New Requirements in the Supercircular Designed to Enhance Accountability
Federal agencies and grant recipients face increased pressure to protect federal funds from waste, fraud, and abuse. The Office of Management and Budget (OMB) and the Council on Financial Assistance Reform (COFAR) identified the need to strengthen oversight of federal awards as one of the primary objectives of grants reform. As a result, the Uniform Guidance: Uniform Administrative Requirements, Cost Principles, and Audit Requirements (the “Supercircular”) contains two new provisions that will promote greater recipient accountability relating to federal funds.
Under §200.112, federal agencies must establish and implement conflict of interest policies for all grant awards. The Uniform Guidance stipulates that the conflict of interest policy must include a provision requiring recipients to disclose, in writing, any potential conflict of interest affecting the grant award. Agencies have flexibility in designing conflict of interest policies to best meet their specific programmatic needs. Many agencies currently have established conflict of interest policies, and therefore, the administrative burden of this provision should be minimal. An example of a conflict of interest policy can be found on the National Science Foundation’s website.
Grant recipients will also be required to notify the awarding agency or pass-through entity, in writing, of all violations of federal criminal law involving fraud, bribery, or gratuity violations that present a risk to federal funds. Recipients that fail to notify the awarding agency or pass-through entity may be subject to sanctions for noncompliance, including suspension and debarment. The provision, found in §200.113, uses broad and generic language to provide agencies with flexibility in crafting specific regulations. This provision is modeled after the mandatory disclosure requirements found in the Federal Acquisition Regulation (FAR) (73 Fed. Reg. 67064). Once agencies have implemented the new policy, recipients should update their internal policy manuals and procedures to comply with agency requirements.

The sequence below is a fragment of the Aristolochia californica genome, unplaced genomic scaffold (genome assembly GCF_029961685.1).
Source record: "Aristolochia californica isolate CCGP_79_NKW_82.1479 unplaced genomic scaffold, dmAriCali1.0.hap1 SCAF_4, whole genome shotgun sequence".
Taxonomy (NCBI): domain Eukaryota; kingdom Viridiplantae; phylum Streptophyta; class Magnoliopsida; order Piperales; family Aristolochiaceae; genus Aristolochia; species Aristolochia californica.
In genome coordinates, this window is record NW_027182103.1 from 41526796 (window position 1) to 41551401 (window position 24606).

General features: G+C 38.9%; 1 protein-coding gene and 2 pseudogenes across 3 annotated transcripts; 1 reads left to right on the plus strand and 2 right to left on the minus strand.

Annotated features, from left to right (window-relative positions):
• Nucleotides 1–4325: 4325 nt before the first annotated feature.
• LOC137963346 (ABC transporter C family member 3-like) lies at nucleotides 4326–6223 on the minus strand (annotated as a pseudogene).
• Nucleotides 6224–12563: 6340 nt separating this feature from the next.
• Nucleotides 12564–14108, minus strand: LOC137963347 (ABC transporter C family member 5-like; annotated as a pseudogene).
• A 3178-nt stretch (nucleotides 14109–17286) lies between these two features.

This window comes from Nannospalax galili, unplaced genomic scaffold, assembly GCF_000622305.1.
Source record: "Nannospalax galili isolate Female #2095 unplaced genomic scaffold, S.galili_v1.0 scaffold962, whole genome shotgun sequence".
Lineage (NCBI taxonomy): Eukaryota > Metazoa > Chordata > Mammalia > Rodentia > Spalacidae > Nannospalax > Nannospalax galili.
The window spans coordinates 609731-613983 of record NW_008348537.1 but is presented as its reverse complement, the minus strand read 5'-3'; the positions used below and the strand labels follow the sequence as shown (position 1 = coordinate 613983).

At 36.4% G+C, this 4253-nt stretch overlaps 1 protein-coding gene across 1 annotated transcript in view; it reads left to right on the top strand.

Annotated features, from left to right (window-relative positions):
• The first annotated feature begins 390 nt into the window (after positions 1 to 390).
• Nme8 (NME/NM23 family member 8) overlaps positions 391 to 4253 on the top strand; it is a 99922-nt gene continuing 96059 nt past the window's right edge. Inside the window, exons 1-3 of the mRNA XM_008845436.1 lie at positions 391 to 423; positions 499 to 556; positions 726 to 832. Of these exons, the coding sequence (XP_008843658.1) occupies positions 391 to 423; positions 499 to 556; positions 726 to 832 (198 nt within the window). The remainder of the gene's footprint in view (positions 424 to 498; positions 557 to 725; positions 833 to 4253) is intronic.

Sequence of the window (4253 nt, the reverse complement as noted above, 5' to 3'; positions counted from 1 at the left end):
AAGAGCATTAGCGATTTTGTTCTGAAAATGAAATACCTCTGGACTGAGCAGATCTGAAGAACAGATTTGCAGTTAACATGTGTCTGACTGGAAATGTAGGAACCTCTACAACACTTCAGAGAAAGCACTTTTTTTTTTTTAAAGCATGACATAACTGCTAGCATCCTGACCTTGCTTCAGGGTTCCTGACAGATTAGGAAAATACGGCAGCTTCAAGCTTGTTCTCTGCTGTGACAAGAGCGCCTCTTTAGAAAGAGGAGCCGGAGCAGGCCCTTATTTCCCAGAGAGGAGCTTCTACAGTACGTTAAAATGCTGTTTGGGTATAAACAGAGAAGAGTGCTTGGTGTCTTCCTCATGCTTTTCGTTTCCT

The Uniform Guidance, found at 2 CFR 200, consolidates eight existing grant circulars into one set of uniform regulations. The Uniform Guidance contains more than 60 policy changes and new requirements affecting grants management. The provisions in the Uniform Guidance will become applicable to all new grant awards on December 26, 2014.